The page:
Tomato Sashimi Grade: 7/10. The Prime wasn’t as sharp as the Misen; there was a minor hesitation pushing through the tomato skin. I wonder if a little extra weight in the knife might have helped drive downward motion. Overall, a fine performance for the price. 8-inch Chef Knife, $89.99; available October 2016 at


NextGen Knives 

NextGen uses 3-D printing technology to create silicone knife handles molded to left- and right-handed users. The handles are highly unconventional in appearance, like handfuls of Play-Doh that have dried into place. The result is a knife unlike anything on the market, often spurring extreme reactions. The team behind this fledgling brand knows it has a controversial product: Users either love it or hate it. The molded handle is either comfortable and conducive to chopping/slicing, or feels too foreign and interferes with it. The unique handle could easily feel like a cheap novelty, but much to my surprise I acclimated to the grip quickly and found it provided increased control, especially when working with dense or fibrous foods.

At three times the price of the Misen knife, the NextGen was by far the most expensive I tested, but it shows in the construction. The blade is thick and sturdy, like the offspring of a chef knife and a meat cleaver. It features a 17-degree edge, the second-narrowest of the group by only 2 degrees. In terms of brute efficiency, it was the most adept of all the knives, breezing through chicken bones and stubborn root vegetables without breaking a sweat…but how would it handle the delicacy of a tomato skin?

Tomato Sashimi Grade: 8.5/10. The NextGen proved too bulky to create the super-thin slices I was going for; however, it did withstand the heaviest amount of use before its initial sharpness started to fade. The grip also made it easier to get clean, even slices as the tomato whittled down to a small nub. 8-inch Chef Knife, $179.99; available now at


I didn’t have space in my kitchen for three new knives, so my friends snatched up the pieces (which is often the case when I test any new product). This time around, the dispersal acutely reflected the qualities of each knife itself — an observation worth sharing.

The Misen knife was taken by a friend who had no kitchen knife at all. In need of a reliable workhorse, the Misen piece was perfect. A low-maintenance tool with straightforward design and free sharpenings, it’s the ideal springboard for building at-home culinary skills.

The Prime knife was immediately adopted by an amateur cook as an upgraded replacement to her existing entry-level piece. As suspected, she liked that the knife was light and slender. She preferred the chic appearance to her boring stainless option and wasn’t intimidated by it, as she is with bulkier, larger knives that seem “too pro” for her. She is a novice cook but works at it regularly and is anxious to improve, so the knife was the ideal next step.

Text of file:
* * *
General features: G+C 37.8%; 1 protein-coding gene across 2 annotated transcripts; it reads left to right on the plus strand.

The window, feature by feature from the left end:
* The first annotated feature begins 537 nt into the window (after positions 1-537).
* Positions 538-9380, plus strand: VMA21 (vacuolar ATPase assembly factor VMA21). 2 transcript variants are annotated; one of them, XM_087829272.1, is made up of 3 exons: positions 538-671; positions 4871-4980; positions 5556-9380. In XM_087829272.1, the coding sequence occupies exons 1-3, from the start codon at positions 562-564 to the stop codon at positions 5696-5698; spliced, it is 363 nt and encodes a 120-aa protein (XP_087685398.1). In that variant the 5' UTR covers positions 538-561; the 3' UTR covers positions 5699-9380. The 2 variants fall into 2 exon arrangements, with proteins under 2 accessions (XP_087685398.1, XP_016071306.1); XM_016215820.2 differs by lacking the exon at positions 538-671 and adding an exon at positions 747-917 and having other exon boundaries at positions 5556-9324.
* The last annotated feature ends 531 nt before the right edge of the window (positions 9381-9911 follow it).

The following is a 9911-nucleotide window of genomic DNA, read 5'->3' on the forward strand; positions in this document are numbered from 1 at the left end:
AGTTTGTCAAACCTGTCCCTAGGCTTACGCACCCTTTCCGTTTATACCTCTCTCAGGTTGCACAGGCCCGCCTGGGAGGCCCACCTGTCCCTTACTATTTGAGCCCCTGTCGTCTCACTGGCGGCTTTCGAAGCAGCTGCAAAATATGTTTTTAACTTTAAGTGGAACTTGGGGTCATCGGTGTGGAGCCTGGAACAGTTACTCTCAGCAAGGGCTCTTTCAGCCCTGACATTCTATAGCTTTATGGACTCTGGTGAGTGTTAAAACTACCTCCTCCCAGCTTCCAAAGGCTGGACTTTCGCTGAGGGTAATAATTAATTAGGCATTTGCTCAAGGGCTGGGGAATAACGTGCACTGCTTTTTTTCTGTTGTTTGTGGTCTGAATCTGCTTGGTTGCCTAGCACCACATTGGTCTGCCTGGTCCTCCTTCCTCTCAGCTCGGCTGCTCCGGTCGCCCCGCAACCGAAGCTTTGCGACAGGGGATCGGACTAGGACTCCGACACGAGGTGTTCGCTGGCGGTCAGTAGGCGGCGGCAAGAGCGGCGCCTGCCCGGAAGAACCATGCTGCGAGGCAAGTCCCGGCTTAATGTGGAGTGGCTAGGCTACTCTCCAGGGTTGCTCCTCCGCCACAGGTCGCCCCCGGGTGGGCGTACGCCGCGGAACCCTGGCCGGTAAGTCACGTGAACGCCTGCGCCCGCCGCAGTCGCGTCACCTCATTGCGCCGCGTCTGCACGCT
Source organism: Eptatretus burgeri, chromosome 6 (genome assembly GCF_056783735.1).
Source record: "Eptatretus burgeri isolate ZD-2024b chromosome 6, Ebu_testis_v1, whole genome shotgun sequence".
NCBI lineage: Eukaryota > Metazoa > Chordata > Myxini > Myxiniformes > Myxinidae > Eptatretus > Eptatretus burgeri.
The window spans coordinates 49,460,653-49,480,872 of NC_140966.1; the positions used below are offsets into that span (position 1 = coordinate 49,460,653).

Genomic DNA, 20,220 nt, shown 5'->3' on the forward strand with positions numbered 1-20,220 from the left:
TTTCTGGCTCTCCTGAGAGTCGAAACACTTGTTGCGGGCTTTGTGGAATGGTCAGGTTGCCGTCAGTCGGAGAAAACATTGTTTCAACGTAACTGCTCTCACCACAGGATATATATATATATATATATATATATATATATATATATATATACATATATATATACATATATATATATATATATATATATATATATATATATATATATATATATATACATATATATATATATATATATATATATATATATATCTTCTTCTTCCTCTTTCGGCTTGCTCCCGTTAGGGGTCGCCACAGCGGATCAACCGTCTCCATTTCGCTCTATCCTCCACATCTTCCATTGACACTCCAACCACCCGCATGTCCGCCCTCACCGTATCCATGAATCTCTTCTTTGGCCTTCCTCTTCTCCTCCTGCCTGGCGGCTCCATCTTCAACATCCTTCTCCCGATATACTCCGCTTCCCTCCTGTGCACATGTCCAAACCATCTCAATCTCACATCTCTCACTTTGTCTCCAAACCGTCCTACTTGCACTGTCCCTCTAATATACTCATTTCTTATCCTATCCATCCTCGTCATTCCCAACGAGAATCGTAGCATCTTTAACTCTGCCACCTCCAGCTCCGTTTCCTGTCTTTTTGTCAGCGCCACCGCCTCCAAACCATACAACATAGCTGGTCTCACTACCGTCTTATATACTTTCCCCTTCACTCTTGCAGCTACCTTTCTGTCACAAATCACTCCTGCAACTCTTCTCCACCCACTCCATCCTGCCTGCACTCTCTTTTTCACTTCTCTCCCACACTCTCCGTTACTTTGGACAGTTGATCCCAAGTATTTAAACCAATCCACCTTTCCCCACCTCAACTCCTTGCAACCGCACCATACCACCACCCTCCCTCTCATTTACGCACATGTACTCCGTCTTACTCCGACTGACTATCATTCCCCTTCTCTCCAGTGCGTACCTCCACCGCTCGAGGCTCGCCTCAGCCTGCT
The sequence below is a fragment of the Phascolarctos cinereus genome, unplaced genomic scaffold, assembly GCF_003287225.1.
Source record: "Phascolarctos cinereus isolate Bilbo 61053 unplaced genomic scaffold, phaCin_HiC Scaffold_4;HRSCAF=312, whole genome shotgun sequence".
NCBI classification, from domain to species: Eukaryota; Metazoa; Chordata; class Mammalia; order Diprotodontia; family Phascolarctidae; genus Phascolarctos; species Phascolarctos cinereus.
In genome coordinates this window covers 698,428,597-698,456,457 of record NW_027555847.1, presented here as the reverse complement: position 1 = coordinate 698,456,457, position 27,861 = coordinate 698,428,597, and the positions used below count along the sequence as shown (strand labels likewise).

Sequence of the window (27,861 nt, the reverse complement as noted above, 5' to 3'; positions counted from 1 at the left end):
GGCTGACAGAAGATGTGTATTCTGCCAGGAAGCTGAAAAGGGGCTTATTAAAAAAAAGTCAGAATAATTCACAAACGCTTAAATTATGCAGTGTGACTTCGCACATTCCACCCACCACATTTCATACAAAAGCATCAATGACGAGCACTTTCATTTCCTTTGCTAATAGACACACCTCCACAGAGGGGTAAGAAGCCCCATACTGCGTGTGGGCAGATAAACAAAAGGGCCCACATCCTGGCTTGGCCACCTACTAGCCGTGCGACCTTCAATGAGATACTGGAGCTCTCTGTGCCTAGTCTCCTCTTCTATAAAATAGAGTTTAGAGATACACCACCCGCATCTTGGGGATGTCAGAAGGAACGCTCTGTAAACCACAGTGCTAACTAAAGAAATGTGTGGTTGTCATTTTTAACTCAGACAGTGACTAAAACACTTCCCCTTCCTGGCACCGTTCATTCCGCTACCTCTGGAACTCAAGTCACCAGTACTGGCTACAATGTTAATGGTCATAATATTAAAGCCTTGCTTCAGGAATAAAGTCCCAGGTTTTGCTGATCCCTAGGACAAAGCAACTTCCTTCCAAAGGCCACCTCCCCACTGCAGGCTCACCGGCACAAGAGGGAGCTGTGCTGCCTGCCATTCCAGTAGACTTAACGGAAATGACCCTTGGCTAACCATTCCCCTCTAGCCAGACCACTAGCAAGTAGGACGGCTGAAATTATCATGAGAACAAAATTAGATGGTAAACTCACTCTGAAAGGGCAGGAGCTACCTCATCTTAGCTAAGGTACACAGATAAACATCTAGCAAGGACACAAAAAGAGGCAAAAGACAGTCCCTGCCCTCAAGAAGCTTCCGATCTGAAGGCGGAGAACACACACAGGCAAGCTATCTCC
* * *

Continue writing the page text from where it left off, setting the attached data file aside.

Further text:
As for the NextGen, I scrapped my knife block and invested in a magnetic strip, which made just enough space for one more knife — so consider it the winner of this contest. I shocked myself that I kept it, but it makes a fantastic complement to my Japanese steel (yes, I’m that person who uses a handmade blade at home). It will be my new default for roasts, root vegetables, and powering through pounds of mirepoix for Sunday Sauce.

Author’s note:

VMatter LiquiDiamond (revisited)

I tested the earliest version of this knife last summer, but for the purposes of this article, I retrieved it from my block. In the one year I’ve owned this knife, I’ve never sharpened it. This was the result of equal parts laziness and negligence. Yet I was curious. How would this knife, whose primary thesis was that it didn’t need to be sharpened often, hold up against new products fresh out of their packaging? It was an unfair experiment, but I proceeded anyway.


My expectations were low. Perhaps that is why I was so surprised? The knife hiccupped at the tomato test, as any unsharpened knife would. The tomato was bruised and slightly smashed because of the pressure required to break through the delicate skin. But I’ve certainly used worse, and for a knife long ignored, it performed better than anticipated.

This new wave of knife-makers are giving European incumbent brands a much-needed shot of adrenaline. There is a renewed, fierce competition for market share, and I can’t wait to see where the next cycle of innovation takes us. Knives made from sea snails, anyone? 8-inch Chef Knife, $49.99; available at